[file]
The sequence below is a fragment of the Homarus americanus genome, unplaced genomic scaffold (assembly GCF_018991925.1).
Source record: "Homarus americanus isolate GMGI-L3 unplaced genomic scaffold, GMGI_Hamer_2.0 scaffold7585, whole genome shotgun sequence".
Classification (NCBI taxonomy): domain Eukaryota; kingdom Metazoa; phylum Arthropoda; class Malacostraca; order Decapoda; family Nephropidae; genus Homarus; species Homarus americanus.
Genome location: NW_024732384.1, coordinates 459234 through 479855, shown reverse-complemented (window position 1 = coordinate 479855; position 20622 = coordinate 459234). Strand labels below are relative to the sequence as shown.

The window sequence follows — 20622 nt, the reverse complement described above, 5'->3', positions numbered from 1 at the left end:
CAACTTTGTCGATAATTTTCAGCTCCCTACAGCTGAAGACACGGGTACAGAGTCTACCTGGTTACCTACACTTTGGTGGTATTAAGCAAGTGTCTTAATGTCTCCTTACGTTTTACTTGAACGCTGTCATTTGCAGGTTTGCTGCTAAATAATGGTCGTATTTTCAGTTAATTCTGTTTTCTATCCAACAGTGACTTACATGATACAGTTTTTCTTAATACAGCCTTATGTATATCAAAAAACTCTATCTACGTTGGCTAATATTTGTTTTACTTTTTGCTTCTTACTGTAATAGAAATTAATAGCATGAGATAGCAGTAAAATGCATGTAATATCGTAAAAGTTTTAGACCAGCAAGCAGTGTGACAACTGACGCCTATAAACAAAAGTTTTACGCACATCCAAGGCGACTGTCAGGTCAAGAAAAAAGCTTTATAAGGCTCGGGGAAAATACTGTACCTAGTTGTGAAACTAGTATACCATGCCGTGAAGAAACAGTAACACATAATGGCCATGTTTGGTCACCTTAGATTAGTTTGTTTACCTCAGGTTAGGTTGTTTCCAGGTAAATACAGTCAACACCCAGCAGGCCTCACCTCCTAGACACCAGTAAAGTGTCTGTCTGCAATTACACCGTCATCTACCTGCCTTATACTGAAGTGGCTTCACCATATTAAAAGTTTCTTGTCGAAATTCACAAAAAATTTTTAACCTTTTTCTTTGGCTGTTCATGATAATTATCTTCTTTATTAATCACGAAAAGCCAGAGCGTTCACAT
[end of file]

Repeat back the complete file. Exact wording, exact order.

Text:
The sequence below is a fragment of the Homarus americanus genome, unplaced genomic scaffold (assembly GCF_018991925.1).
Source record: "Homarus americanus isolate GMGI-L3 unplaced genomic scaffold, GMGI_Hamer_2.0 scaffold7585, whole genome shotgun sequence".
Classification (NCBI taxonomy): domain Eukaryota; kingdom Metazoa; phylum Arthropoda; class Malacostraca; order Decapoda; family Nephropidae; genus Homarus; species Homarus americanus.
Genome location: NW_024732384.1, coordinates 459234 through 479855, shown reverse-complemented (window position 1 = coordinate 479855; position 20622 = coordinate 459234). Strand labels below are relative to the sequence as shown.

The window sequence follows — 20622 nt, the reverse complement described above, 5'->3', positions numbered from 1 at the left end:
CAACTTTGTCGATAATTTTCAGCTCCCTACAGCTGAAGACACGGGTACAGAGTCTACCTGGTTACCTACACTTTGGTGGTATTAAGCAAGTGTCTTAATGTCTCCTTACGTTTTACTTGAACGCTGTCATTTGCAGGTTTGCTGCTAAATAATGGTCGTATTTTCAGTTAATTCTGTTTTCTATCCAACAGTGACTTACATGATACAGTTTTTCTTAATACAGCCTTATGTATATCAAAAAACTCTATCTACGTTGGCTAATATTTGTTTTACTTTTTGCTTCTTACTGTAATAGAAATTAATAGCATGAGATAGCAGTAAAATGCATGTAATATCGTAAAAGTTTTAGACCAGCAAGCAGTGTGACAACTGACGCCTATAAACAAAAGTTTTACGCACATCCAAGGCGACTGTCAGGTCAAGAAAAAAGCTTTATAAGGCTCGGGGAAAATACTGTACCTAGTTGTGAAACTAGTATACCATGCCGTGAAGAAACAGTAACACATAATGGCCATGTTTGGTCACCTTAGATTAGTTTGTTTACCTCAGGTTAGGTTGTTTCCAGGTAAATACAGTCAACACCCAGCAGGCCTCACCTCCTAGACACCAGTAAAGTGTCTGTCTGCAATTACACCGTCATCTACCTGCCTTATACTGAAGTGGCTTCACCATATTAAAAGTTTCTTGTCGAAATTCACAAAAAATTTTTAACCTTTTTCTTTGGCTGTTCATGATAATTATCTTCTTTATTAATCACGAAAAGCCAGAGCGTTCACAT